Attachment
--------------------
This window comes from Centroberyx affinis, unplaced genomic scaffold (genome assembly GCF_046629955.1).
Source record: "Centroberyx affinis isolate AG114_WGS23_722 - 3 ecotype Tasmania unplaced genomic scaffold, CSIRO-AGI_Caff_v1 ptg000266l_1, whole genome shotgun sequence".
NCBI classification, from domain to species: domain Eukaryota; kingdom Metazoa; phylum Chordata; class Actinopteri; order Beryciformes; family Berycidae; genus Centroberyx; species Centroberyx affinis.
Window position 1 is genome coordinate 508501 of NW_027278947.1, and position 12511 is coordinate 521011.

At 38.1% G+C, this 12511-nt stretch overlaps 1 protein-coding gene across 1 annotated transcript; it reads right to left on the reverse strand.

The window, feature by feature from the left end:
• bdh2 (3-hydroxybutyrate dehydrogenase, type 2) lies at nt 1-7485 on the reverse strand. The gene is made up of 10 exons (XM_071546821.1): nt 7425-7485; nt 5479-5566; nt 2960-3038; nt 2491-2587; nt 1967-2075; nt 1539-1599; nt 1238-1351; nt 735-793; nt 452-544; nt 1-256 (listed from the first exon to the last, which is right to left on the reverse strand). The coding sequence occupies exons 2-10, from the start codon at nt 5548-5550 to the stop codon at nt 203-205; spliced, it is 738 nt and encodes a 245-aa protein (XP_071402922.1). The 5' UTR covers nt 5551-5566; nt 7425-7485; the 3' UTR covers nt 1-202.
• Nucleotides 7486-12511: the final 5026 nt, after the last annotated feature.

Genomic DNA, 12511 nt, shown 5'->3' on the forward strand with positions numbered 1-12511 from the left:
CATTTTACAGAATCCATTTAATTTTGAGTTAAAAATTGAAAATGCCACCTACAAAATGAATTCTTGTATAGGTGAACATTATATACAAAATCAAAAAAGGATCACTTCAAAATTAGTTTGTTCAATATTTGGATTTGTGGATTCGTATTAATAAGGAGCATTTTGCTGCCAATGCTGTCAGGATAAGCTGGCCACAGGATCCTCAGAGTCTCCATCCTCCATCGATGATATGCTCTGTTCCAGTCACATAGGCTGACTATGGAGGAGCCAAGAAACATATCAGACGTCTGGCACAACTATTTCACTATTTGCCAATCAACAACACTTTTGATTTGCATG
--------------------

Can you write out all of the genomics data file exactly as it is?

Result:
This window comes from Centroberyx affinis, unplaced genomic scaffold (genome assembly GCF_046629955.1).
Source record: "Centroberyx affinis isolate AG114_WGS23_722 - 3 ecotype Tasmania unplaced genomic scaffold, CSIRO-AGI_Caff_v1 ptg000266l_1, whole genome shotgun sequence".
NCBI classification, from domain to species: domain Eukaryota; kingdom Metazoa; phylum Chordata; class Actinopteri; order Beryciformes; family Berycidae; genus Centroberyx; species Centroberyx affinis.
Window position 1 is genome coordinate 508501 of NW_027278947.1, and position 12511 is coordinate 521011.

At 38.1% G+C, this 12511-nt stretch overlaps 1 protein-coding gene across 1 annotated transcript; it reads right to left on the reverse strand.

The window, feature by feature from the left end:
• bdh2 (3-hydroxybutyrate dehydrogenase, type 2) lies at nt 1-7485 on the reverse strand. The gene is made up of 10 exons (XM_071546821.1): nt 7425-7485; nt 5479-5566; nt 2960-3038; nt 2491-2587; nt 1967-2075; nt 1539-1599; nt 1238-1351; nt 735-793; nt 452-544; nt 1-256 (listed from the first exon to the last, which is right to left on the reverse strand). The coding sequence occupies exons 2-10, from the start codon at nt 5548-5550 to the stop codon at nt 203-205; spliced, it is 738 nt and encodes a 245-aa protein (XP_071402922.1). The 5' UTR covers nt 5551-5566; nt 7425-7485; the 3' UTR covers nt 1-202.
• Nucleotides 7486-12511: the final 5026 nt, after the last annotated feature.

Genomic DNA, 12511 nt, shown 5'->3' on the forward strand with positions numbered 1-12511 from the left:
CATTTTACAGAATCCATTTAATTTTGAGTTAAAAATTGAAAATGCCACCTACAAAATGAATTCTTGTATAGGTGAACATTATATACAAAATCAAAAAAGGATCACTTCAAAATTAGTTTGTTCAATATTTGGATTTGTGGATTCGTATTAATAAGGAGCATTTTGCTGCCAATGCTGTCAGGATAAGCTGGCCACAGGATCCTCAGAGTCTCCATCCTCCATCGATGATATGCTCTGTTCCAGTCACATAGGCTGACTATGGAGGAGCCAAGAAACATATCAGACGTCTGGCACAACTATTTCACTATTTGCCAATCAACAACACTTTTGATTTGCATG